University of Nebraska College of Law professor Eric Berger says witness accounts of the execution of Carey Dean Moore prompt some questions.
“Parts of the reports seem somewhat troubling,” Berger tells Nebraska Radio Network. “The fact that his face turned purple and red and the fact that the execution took significantly longer than many other executions; both of those facts I think at least raise some eyebrows.”
Nebraska put Moore to death Tuesday by lethal injection, using a four-drug protocol in the execution chamber at the Nebraska State Penitentiary.
Media witness accounts of the execution (Brent Martin served as one of four media witnesses) describe a change of color in Moore’s complexion, from ashen to red, to finally a purple hue. It was 23 minutes from the beginning of the execution until Moore was pronounced dead. Lethal injection in other states has taken between five and 10 minutes.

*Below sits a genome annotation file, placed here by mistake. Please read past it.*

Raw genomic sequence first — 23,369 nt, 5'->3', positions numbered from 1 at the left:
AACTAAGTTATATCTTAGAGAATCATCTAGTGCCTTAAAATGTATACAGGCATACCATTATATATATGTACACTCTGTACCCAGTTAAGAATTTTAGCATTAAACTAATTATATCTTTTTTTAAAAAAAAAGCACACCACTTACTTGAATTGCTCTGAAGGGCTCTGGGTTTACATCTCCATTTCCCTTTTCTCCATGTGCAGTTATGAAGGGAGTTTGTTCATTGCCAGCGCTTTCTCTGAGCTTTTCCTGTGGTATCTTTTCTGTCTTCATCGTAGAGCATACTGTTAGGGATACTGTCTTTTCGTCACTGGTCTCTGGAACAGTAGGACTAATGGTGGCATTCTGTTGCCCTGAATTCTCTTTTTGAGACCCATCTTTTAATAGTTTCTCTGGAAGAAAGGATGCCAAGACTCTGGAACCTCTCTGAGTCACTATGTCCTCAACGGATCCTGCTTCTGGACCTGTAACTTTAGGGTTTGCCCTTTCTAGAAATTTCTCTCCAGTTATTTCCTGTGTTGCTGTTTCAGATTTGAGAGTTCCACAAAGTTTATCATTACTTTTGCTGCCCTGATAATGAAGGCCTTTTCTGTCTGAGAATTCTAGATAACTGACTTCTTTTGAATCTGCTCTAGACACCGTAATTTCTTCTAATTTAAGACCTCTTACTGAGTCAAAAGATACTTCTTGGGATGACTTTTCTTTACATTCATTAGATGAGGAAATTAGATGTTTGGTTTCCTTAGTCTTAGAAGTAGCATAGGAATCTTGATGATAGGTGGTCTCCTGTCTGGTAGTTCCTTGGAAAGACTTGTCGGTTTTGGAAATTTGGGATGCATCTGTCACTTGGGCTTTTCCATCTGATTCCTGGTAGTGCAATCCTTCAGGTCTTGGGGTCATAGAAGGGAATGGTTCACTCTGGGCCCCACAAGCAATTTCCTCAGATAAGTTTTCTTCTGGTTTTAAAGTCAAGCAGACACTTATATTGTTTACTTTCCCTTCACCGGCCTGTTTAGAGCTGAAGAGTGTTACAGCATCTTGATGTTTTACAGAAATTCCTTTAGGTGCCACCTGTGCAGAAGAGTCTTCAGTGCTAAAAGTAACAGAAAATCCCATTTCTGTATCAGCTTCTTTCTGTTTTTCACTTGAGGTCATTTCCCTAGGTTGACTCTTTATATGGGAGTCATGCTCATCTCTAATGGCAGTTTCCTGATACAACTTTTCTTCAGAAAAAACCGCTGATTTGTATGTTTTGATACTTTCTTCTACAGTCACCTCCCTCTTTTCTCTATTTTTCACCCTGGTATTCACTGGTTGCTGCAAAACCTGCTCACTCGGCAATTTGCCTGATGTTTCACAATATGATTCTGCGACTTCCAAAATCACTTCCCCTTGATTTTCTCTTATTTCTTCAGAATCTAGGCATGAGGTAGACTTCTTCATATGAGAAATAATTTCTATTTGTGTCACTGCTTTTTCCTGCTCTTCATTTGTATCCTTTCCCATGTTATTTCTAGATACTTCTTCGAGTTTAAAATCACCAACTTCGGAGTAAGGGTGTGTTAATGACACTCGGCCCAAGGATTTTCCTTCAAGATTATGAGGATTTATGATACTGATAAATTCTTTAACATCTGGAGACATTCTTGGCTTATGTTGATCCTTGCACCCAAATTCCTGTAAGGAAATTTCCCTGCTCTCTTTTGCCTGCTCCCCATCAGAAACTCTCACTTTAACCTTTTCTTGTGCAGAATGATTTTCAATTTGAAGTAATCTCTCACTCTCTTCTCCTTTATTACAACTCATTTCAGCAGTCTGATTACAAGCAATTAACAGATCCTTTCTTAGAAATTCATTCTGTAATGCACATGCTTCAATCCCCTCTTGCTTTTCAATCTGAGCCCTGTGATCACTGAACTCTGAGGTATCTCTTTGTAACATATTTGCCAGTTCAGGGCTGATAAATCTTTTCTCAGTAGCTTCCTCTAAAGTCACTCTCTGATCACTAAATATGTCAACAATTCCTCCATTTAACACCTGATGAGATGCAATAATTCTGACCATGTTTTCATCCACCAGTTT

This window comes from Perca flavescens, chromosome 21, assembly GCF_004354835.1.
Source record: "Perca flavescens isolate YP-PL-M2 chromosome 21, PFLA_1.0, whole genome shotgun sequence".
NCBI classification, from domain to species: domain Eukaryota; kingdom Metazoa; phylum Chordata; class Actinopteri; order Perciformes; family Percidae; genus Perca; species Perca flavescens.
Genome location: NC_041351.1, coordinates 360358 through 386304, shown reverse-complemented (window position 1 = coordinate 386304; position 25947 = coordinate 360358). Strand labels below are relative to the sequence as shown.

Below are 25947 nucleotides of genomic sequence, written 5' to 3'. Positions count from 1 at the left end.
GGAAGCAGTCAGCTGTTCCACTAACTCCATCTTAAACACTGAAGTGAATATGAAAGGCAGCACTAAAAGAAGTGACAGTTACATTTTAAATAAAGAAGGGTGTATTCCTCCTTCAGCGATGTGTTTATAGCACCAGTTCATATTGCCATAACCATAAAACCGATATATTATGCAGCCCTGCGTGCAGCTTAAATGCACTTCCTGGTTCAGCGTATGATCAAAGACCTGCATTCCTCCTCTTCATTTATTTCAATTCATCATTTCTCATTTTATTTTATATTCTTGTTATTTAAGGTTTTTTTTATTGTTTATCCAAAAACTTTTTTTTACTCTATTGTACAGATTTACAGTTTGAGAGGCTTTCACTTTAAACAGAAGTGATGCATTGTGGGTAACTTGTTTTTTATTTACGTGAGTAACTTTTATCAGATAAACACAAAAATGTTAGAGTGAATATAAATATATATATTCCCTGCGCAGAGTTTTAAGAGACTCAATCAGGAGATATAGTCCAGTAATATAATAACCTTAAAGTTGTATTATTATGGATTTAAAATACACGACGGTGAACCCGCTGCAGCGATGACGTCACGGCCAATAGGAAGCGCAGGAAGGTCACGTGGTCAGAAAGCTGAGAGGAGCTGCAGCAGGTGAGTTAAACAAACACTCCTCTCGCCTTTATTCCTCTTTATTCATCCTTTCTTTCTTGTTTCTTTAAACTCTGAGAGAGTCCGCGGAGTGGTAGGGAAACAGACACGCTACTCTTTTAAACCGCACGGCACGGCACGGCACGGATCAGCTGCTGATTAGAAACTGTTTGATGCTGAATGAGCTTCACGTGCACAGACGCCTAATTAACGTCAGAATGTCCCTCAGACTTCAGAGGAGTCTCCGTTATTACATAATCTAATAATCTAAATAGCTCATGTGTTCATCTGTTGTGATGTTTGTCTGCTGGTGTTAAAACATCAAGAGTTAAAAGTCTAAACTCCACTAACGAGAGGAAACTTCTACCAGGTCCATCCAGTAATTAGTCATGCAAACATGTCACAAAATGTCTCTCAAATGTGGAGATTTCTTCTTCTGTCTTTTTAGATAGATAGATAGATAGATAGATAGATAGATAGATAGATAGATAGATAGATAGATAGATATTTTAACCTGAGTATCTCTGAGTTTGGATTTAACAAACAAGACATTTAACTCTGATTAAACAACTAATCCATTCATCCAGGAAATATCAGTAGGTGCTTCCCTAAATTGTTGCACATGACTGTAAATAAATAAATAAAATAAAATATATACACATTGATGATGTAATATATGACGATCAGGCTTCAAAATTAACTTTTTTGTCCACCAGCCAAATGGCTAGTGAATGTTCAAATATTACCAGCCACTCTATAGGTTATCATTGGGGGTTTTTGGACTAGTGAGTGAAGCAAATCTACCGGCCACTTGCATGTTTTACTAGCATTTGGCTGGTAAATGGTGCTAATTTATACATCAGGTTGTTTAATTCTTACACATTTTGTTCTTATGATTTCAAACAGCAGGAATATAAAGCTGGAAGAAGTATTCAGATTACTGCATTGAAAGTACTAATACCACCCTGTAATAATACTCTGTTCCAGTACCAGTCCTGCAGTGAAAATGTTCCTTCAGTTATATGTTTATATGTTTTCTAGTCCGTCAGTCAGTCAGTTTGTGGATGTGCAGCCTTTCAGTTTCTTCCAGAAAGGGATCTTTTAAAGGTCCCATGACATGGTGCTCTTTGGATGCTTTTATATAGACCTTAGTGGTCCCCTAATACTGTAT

Moore had dropped all legal appeals, so no court closely examined the four-drug protocol prior to the execution Tuesday. Though some states might want to follow Nebraska’s example, Berger suspects states deciding to use lethal injection will likely follow the lead of Texas and Missouri, which have gone to one-drug protocols.
Nevada prison officials, who had been blocked by the courts from using the four-drug protocol, have gone before the Nevada Supreme Court to report Nebraska didn’t experience complications in the Moore execution as it continues efforts to use the same protocol.
Berger says state officials proved they could carry out lethal injection, but he adds the four-drug protocol which had never been used by any state warrants closer investigation.
Berger urges the state to turn over all its records, so experts can study them.
“It’s certainly possible that everything went smoothly and humanely, but it’s also possible that it didn’t,” Berger says. “We just don’t have enough information to make that determination.”
AUDIO: Brent Martin reports [:50]